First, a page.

24. As an example (this is encountered early on in courses dealing with proof techniques, and isn't difficult to follow), we can prove that [math]\sqrt{2}[/math] is irrational using proof by contradiction, as follows: Suppose [math]\sqrt{2}[/math] is rational. Then it can be written as the ratio of two relatively prime integers, i.e. [math]\sqrt{2} = \frac{p}{q}[/math] where [math]p[/math] and [math]q[/math] are integers sharing no factor greater than 1. Since [math]\sqrt{2} = \frac{p}{q}[/math], then [math]2 = \frac{p^2}{q^2} \implies 2q^2 = p^2[/math]. Since [math]q[/math] is an integer, then [math]q^2[/math] must be an integer, which means [math]p^2[/math] is equal to 2 times an integer and is therefore even. Since [math]p^2[/math] is even, [math]p[/math] must be even, which means it's also equal to 2 times an integer, say [math]k[/math]. Now, [math]p = 2k \implies p^2 = 4k^2[/math], which, from our earlier calculations, means [math]4k^2 = 2q^2 \implies 2k^2 = q^2[/math]. By the same reasoning we used earlier, this means [math]q[/math] must be even. So we have that [math]p[/math] and [math]q[/math] are both even. But this contradicts our earlier assumption that they're relatively prime, and so [math]\sqrt{2}[/math] must be irrational. Proofs that pi is irrational are a bit harder to follow, but a variety of such proofs do exist. They can easily be found using Google if you'd like to take a gander.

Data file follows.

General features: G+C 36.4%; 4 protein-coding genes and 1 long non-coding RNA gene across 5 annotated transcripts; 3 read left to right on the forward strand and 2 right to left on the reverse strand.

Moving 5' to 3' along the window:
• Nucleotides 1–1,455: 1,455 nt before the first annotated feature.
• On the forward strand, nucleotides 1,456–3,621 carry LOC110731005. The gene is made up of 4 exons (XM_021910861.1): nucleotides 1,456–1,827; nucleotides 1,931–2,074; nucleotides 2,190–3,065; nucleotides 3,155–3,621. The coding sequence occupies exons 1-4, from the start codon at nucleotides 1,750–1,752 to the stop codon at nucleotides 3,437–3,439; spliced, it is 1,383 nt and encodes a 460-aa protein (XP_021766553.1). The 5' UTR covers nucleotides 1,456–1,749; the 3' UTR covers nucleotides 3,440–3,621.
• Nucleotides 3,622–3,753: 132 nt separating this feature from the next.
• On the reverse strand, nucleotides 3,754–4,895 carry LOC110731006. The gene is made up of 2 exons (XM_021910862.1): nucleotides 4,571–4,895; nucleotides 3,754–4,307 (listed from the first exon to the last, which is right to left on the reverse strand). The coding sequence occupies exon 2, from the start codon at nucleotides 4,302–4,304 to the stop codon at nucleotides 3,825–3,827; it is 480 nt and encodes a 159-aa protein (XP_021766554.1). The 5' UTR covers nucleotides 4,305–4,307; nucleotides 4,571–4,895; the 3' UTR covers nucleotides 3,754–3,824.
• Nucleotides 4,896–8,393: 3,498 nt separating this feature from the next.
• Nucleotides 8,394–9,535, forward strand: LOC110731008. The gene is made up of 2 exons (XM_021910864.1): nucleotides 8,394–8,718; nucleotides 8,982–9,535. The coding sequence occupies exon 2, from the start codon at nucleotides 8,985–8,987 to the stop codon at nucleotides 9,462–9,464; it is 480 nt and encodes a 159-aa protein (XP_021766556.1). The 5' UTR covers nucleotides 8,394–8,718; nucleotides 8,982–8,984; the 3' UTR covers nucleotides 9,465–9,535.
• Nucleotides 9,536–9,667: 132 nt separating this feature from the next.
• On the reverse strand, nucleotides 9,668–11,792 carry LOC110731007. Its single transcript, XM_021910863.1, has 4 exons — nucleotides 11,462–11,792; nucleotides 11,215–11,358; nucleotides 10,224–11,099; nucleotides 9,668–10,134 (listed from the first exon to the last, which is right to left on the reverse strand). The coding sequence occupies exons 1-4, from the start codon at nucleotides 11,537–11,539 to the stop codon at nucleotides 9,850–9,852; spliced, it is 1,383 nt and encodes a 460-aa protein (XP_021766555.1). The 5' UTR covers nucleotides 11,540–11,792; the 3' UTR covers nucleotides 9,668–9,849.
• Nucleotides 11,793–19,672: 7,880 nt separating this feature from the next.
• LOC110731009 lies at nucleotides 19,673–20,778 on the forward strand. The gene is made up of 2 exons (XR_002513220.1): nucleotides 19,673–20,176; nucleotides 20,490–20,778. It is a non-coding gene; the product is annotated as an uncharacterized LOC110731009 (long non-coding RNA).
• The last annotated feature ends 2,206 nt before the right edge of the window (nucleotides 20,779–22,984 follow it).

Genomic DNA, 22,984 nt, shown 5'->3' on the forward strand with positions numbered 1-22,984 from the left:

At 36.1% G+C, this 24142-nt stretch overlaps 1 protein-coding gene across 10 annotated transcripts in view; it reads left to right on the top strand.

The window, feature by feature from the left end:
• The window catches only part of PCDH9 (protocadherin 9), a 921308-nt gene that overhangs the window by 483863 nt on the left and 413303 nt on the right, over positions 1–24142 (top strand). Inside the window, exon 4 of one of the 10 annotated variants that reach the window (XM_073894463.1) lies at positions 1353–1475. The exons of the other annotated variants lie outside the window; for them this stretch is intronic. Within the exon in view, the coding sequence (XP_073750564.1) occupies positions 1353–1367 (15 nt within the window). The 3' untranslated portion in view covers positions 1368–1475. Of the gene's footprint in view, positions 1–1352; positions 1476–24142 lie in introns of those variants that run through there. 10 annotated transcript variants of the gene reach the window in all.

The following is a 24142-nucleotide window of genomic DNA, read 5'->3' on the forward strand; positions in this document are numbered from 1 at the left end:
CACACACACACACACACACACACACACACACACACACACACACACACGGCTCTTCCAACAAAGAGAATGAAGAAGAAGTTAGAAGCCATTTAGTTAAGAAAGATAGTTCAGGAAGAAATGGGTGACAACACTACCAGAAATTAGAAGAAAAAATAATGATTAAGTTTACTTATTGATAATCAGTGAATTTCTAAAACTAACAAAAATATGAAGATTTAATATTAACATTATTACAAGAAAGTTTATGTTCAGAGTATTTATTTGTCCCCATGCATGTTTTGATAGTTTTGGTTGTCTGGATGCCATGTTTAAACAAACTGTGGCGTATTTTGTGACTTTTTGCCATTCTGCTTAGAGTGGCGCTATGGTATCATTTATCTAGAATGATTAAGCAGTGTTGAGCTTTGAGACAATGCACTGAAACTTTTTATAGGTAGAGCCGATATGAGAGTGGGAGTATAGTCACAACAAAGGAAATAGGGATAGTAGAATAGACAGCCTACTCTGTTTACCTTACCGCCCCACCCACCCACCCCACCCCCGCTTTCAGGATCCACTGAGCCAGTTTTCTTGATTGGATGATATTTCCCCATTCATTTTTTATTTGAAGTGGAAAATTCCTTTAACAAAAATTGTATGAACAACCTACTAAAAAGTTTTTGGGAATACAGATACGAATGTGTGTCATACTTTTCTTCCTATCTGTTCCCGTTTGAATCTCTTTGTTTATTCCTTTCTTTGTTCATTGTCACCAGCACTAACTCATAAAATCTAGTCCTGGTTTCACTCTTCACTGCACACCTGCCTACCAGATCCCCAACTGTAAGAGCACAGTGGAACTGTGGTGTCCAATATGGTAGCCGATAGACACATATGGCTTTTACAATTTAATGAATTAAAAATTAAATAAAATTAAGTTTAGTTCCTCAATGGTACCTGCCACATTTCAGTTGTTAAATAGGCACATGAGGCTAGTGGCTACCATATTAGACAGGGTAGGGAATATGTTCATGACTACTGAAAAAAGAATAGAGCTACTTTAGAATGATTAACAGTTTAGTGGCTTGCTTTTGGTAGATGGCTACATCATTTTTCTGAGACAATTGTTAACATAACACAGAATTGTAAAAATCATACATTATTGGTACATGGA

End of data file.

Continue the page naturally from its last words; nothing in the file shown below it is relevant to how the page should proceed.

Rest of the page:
25. An observer can distinguish between those values, but an observer isn't required. Consider, for instance, gravitation. The force due to gravitation between two objects is, among other things, proportional to the objects' masses. More massive objects will attract each other more strongly than will less massive objects, other things being equal, whether anyone's around to measure that force or not. Much of the rest of what you said boils down to the difference between something and how we describe that something. And yes, beyond a certain point, axioms come into play. If you're looking to ponder truth without resorting to any axioms at all, then I suppose you'd need to talk to a philosopher (for instance, the guy you've most recently been arguing about logic with in this thread ), which is something I'm not, about whether such a thing is worthwhile or even possible. You might this this article vaguely interesting: http://en.wikipedia.org/wiki/M%C3%BCnchhausen_Trilemma As for why 1 + 1 = 2, there are formal proofs to be found. Edit: You added to your post while I was typing, and rendered my last sentence redundant. Also, I'm not sure anyone's claiming that the entirety of mathematics is independent of human thought. My entire point rests with the notion that while the labels we assign to various quantities are constructs, the variations in quantity themselves are not. I take our number systems to be labels assigned to quantities that exist independent of labels, if that makes sense.